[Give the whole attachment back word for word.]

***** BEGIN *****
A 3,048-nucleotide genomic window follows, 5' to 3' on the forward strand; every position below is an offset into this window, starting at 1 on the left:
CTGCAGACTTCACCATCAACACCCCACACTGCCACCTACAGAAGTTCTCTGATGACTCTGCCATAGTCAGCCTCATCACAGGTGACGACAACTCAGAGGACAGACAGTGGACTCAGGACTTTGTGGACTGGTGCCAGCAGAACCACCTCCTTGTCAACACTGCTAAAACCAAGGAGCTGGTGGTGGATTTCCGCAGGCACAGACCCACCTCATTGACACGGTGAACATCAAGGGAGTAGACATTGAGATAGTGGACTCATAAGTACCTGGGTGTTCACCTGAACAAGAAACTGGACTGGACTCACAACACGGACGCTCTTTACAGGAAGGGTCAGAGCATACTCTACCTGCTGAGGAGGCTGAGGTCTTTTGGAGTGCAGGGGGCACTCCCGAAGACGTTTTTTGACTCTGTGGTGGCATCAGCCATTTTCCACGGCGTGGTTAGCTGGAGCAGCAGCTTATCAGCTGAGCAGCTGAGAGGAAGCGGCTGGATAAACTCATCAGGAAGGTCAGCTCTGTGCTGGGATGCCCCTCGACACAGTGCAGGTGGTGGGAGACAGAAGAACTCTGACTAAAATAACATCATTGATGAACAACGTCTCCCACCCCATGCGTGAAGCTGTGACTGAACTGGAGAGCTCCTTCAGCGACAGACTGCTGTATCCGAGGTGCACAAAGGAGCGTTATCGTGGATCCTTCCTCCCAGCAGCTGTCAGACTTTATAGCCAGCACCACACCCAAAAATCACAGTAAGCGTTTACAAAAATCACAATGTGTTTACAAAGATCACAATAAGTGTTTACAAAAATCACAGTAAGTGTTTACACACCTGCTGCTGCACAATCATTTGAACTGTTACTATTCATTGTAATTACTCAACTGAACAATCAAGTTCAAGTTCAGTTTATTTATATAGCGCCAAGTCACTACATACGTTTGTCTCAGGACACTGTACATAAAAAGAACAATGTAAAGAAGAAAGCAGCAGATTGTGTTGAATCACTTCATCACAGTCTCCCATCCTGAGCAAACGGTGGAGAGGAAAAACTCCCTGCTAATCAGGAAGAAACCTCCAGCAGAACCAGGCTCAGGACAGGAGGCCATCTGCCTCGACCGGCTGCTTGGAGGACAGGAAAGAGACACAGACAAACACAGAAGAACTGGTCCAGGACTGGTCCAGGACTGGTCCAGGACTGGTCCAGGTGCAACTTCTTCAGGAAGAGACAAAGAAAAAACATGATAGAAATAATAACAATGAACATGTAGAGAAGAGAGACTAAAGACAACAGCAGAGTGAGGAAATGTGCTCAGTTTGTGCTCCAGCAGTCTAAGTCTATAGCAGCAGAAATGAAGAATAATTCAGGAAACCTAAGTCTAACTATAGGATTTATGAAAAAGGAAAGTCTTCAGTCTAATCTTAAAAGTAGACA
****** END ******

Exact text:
A 3,048-nucleotide genomic window follows, 5' to 3' on the forward strand; every position below is an offset into this window, starting at 1 on the left:
CTGCAGACTTCACCATCAACACCCCACACTGCCACCTACAGAAGTTCTCTGATGACTCTGCCATAGTCAGCCTCATCACAGGTGACGACAACTCAGAGGACAGACAGTGGACTCAGGACTTTGTGGACTGGTGCCAGCAGAACCACCTCCTTGTCAACACTGCTAAAACCAAGGAGCTGGTGGTGGATTTCCGCAGGCACAGACCCACCTCATTGACACGGTGAACATCAAGGGAGTAGACATTGAGATAGTGGACTCATAAGTACCTGGGTGTTCACCTGAACAAGAAACTGGACTGGACTCACAACACGGACGCTCTTTACAGGAAGGGTCAGAGCATACTCTACCTGCTGAGGAGGCTGAGGTCTTTTGGAGTGCAGGGGGCACTCCCGAAGACGTTTTTTGACTCTGTGGTGGCATCAGCCATTTTCCACGGCGTGGTTAGCTGGAGCAGCAGCTTATCAGCTGAGCAGCTGAGAGGAAGCGGCTGGATAAACTCATCAGGAAGGTCAGCTCTGTGCTGGGATGCCCCTCGACACAGTGCAGGTGGTGGGAGACAGAAGAACTCTGACTAAAATAACATCATTGATGAACAACGTCTCCCACCCCATGCGTGAAGCTGTGACTGAACTGGAGAGCTCCTTCAGCGACAGACTGCTGTATCCGAGGTGCACAAAGGAGCGTTATCGTGGATCCTTCCTCCCAGCAGCTGTCAGACTTTATAGCCAGCACCACACCCAAAAATCACAGTAAGCGTTTACAAAAATCACAATGTGTTTACAAAGATCACAATAAGTGTTTACAAAAATCACAGTAAGTGTTTACACACCTGCTGCTGCACAATCATTTGAACTGTTACTATTCATTGTAATTACTCAACTGAACAATCAAGTTCAAGTTCAGTTTATTTATATAGCGCCAAGTCACTACATACGTTTGTCTCAGGACACTGTACATAAAAAGAACAATGTAAAGAAGAAAGCAGCAGATTGTGTTGAATCACTTCATCACAGTCTCCCATCCTGAGCAAACGGTGGAGAGGAAAAACTCCCTGCTAATCAGGAAGAAACCTCCAGCAGAACCAGGCTCAGGACAGGAGGCCATCTGCCTCGACCGGCTGCTTGGAGGACAGGAAAGAGACACAGACAAACACAGAAGAACTGGTCCAGGACTGGTCCAGGACTGGTCCAGGACTGGTCCAGGTGCAACTTCTTCAGGAAGAGACAAAGAAAAAACATGATAGAAATAATAACAATGAACATGTAGAGAAGAGAGACTAAAGACAACAGCAGAGTGAGGAAATGTGCTCAGTTTGTGCTCCAGCAGTCTAAGTCTATAGCAGCAGAAATGAAGAATAATTCAGGAAACCTAAGTCTAACTATAGGATTTATGAAAAAGGAAAGTCTTCAGTCTAATCTTAAAAGTAGACA